The juxtaposition of a bull and a bear to describe capital markets is thought to have originated in the early 1700’s. Even though several stories exist, there is no definitive answer as to which, if any, is correct. The following is to help you sound well educated should this question come up at a future social engagement or in a passionate game of trivia.
The Bearskin Jobber
This is probably the most complicated and yet the most entertaining story of the three. It comes from a 16th century proverb that warns not “to sell the bear’s skin before one has caught the bear.” Much like the more modern day, “Don’t count your chickens before they hatch” or what I would tell my sons, “Don’t expect to pass the class if you don’t do the homework.”
The main character in this story is the bearskin jobber. I could be way off but I am envisioning a cross between Jerimiah Johnson and a used car salesman. The bearskin jobber was a middle man for the buying and selling of bearskins. His strategy was to sell skins that he did not yet own at a high price in hopes that, before he had to deliver the skins, he could buy them at a lower price.
Fast forward about 200 years, investors were practicing “short selling” in which they sold stocks they did not actually own. Their hope, like that of the bearskin jobber’s of earlier days, was to make a profit by purchasing the stocks at a lower cost before having to deliver on the contract. Investors who were engaged in short selling were (once again) called bearskin jobbers and short selling was known as “selling the bearskin.” Because short sellers thrive in declining markets, these became known as a “bear’s market.”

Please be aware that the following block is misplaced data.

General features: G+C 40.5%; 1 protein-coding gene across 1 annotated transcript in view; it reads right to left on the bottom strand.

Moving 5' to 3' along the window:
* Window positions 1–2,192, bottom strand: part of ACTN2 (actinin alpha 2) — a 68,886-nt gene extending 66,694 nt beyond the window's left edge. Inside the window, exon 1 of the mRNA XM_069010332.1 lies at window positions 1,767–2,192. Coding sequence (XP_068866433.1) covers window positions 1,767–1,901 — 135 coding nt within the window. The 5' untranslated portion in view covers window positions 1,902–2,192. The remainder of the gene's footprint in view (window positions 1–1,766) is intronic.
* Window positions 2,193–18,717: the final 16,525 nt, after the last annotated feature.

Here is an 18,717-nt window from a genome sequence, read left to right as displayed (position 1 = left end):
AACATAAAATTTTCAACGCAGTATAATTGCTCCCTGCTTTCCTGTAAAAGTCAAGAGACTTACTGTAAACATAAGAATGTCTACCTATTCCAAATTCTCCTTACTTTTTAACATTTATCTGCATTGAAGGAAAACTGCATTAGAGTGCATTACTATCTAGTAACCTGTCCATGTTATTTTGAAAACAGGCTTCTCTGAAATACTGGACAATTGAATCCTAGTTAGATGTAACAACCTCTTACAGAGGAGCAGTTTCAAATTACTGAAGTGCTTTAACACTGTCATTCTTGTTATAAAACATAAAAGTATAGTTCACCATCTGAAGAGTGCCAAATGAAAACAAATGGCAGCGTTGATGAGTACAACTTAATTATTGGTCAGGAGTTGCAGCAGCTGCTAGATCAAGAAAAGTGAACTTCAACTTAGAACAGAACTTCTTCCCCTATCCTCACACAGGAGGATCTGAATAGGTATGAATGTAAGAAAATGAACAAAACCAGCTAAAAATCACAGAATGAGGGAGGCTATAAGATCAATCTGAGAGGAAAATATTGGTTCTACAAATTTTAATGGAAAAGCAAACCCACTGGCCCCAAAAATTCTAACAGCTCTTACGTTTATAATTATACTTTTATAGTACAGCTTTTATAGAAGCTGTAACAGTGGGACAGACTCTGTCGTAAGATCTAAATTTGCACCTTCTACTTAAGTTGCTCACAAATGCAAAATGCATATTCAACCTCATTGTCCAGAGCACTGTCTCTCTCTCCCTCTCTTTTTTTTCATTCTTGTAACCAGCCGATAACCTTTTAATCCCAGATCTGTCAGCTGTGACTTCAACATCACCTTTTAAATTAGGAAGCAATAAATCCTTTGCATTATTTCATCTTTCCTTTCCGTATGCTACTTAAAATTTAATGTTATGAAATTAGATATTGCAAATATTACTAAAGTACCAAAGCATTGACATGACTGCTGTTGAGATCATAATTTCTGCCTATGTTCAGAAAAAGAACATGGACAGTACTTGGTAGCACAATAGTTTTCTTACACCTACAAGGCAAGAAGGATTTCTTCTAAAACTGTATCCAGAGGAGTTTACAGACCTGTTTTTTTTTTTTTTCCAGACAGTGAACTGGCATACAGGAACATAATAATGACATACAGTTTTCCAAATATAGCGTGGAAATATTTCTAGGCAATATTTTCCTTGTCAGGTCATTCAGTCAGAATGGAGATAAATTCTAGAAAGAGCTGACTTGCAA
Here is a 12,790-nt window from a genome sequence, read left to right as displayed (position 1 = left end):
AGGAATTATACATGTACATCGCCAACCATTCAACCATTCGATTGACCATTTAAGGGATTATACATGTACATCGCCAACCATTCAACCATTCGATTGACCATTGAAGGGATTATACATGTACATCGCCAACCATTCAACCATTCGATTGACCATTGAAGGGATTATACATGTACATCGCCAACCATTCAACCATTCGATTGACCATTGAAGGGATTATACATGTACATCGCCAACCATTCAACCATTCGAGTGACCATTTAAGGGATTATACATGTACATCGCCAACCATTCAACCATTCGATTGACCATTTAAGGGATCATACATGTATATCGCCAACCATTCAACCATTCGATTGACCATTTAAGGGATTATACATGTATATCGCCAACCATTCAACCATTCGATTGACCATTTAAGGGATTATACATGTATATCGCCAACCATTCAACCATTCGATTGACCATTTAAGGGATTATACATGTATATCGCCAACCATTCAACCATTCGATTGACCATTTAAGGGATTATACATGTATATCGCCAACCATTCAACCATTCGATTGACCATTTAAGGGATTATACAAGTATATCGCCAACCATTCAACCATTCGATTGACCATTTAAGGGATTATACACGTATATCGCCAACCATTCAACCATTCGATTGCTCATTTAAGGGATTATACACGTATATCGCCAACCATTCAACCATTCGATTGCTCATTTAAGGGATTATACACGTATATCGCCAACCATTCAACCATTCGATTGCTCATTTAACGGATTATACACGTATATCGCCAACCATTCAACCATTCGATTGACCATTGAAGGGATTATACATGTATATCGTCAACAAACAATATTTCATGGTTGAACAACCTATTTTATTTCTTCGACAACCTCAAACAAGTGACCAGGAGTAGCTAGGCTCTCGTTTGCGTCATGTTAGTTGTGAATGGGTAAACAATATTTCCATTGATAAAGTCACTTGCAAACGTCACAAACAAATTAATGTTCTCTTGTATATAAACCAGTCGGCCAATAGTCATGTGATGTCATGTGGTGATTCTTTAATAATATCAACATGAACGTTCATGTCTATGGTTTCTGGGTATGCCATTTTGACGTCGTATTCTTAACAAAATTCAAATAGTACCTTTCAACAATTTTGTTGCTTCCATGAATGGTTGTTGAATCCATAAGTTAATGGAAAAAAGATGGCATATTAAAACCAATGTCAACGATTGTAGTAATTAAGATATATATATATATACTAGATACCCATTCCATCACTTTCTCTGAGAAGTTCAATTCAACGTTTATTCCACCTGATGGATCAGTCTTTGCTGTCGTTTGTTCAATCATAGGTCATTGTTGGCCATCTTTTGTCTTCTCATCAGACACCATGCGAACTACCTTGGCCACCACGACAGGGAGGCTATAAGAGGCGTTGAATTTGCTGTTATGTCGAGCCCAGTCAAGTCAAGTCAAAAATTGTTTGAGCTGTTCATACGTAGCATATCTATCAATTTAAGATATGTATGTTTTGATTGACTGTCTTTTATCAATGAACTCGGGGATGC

Side note: From the 1500s to 1835, a popular form of entertainment in England was bear and bull baiting. A vile practice that often included a restrained bull or a restrained bear and a loose pack of dogs. It is thought that this is where the concept of bulls being contrasted to bears originated.
17th Century London Stock Exchange
The second story has its origins in the London Stock Exchange of the 17thcentury. During this time, a highly technical tool was used to facilitate the trading of stocks. It was a board. When there was a high demand for stocks, the board was full of bulletins, often called “bulls” for short. When there was little demand, the board was “bare.” Therefore, when the market is up it is call a bull market and when it is down a bear (bare) market.
The Animals in Action
The final story is probably the easiest to remember. It comes from the way each animal attacks its opponent. The bull drives its horned head up while the bear swipes its clawed paws down. Hence why a bull market is when markets trend up and a bear market is when the markets trend down.